Lately I’ve been seeking out articles and watching shows about Sir John Franklin’s mysterious last mission to find the Northwest Passage (The Franklin Expedition), which embarked in 1845. (This is quite an un-Amy-like pursuit, for those of you meeting me today).  

Perhaps it’s captivating because there are so few true unknowns anymore. Or perhaps it’s because this one is a real doozy. 

On paper, everyone, from the shipwrights to the crew to the captain, thought they’d done everything they could to make this expedition a success. They learned from previous failed missions to the Antarctic; they knew when the ice might make any semblance of a passage, well, unpassage-able. They knew they’d be gone a good long while and packed accordingly with vast stores of food using the latest technology (tins!) – and, importantly, their ships were more advanced than any that had made the journey before. 

But – *spoiler alert* – 

They didn’t find the passage. And none of them came home.  

From what we do know, they didn’t make it very far before they had to abandon their frozen-in ships, Erebus and Terror, and set off through the wilderness on foot. Winter in the Antarctic, you might have guessed, is brutal and unrelenting. Frostbite, hypothermia, scurvy (how do you keep citrus available on a ship that’s sailing in perpetual winter?) and, eventually, starvation claimed the lives of all 129 men. What remains is an attempt to piece together their last steps, how they lived and died, with very little left behind to go on. 

Now bear with me for the metaphor; the stakes are, admittedly, slightly lower in most of our cases.  

But do you ever feel like you get halfway through your own ‘expeditions’ only to end up stuck? You thought you did everything right – you charted the perfect course, got the best shipmates, gathered and stored heaps of coffee and biscuits to see you through several winters.  

You’re moving along at a clip, salty wind in your hair. But then, the ice cracks up against your hull. And you think to yourself, ‘Huh. That’s a worry.’  

Not only that, but there doesn’t seem to be anywhere to go from here – except to scramble about on the ice floes and hope you can store enough tinned meat in your pockets to keep you walking forward on what is now an uncertain path. Instead of the welcoming sight of Alaska and Russia (🤔) port and starboard, you’re staring ahead at a blank horizon, trying to separate land from sky.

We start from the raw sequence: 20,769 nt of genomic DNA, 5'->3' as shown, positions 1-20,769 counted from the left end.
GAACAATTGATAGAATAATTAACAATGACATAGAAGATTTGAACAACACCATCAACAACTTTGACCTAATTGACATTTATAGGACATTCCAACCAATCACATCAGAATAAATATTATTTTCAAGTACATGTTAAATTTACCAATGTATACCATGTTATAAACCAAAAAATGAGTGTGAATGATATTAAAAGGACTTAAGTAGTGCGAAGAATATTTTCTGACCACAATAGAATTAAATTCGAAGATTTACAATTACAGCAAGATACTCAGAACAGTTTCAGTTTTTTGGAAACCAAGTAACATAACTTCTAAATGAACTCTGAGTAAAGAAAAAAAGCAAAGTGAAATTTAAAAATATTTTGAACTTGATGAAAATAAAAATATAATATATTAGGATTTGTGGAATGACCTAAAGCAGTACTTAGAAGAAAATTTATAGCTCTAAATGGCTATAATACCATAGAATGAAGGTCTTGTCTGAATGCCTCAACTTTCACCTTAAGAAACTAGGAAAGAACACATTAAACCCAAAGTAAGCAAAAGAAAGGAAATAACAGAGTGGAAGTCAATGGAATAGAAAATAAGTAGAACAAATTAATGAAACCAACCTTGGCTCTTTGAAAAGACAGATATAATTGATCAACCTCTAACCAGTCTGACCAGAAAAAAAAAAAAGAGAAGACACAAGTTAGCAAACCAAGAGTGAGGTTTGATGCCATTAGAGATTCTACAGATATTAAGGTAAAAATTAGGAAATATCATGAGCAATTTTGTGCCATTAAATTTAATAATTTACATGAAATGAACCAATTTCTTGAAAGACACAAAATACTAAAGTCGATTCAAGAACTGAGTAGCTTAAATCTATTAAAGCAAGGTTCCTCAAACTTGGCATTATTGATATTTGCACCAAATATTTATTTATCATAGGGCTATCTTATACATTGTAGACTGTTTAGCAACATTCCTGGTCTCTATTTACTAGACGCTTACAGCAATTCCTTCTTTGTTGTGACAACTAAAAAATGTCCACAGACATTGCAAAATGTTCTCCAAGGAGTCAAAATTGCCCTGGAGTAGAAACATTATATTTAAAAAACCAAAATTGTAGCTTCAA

Hey, it can happen to the best of us… 

But part of the reason this story is so tragic, is it really does feel like there was a solid Plan A. 

So, with hindsight, maybe the only thing Sir John Franklin was missing was a Plan B. And a Plan C. And, let’s be real, a Plan D. 

And, AND, the humility to make the right decisions at the right time. Was there was a moment when Sir John said to himself, ‘Hey, maybe it’s time to give up the dream of calling this route the Franklin Passage and turn back’? Or, once the point of no return was reached, maybe a collective brainstorm, where the trusted leaders were consulted for their opinions about how best to ration food, keep warm, stay alive? Did anyone reach out to the local Inuit populations to understand how best to hunt, using animals for not just food but insulating clothing? 

We’ll never know, I guess. But for our own expeditions, we have an opportunity to make contingency plans. Plan A might be your best – but it also usually relies on a lot of things going just right to succeed.  

So, how do your Plans B-Z look for the next few years? Have you tested the waters, adjusted your course and tested again? Or do you feel like you’re drifting straight into the waters where there be sea monsters? 

Ultimately a plan (or several) is the only agency we have in shaping our hopes and dreams for the future. Not just in life, but also as we grapple with unforeseen economic realities in the fundraising world. The route may seem clear and straightforward, but icebergs (or viruses or global conflicts) rarely take note of our carefully crafted Gantt charts.  

All we can really do is prepare for the worst, hope for the best, and along the way, watch, learn and adapt.  

Test your sails and booms and anchors – and test them again. Use the wisdom of your shipmates when the seas get choppy.  

Don’t panic when the wind makes you veer off course, killer whales approach or narwhals swim too close.  

Just dig out Plan B and see how far it gets you. The good news is that Plan C is waiting in the wings if B is sunk.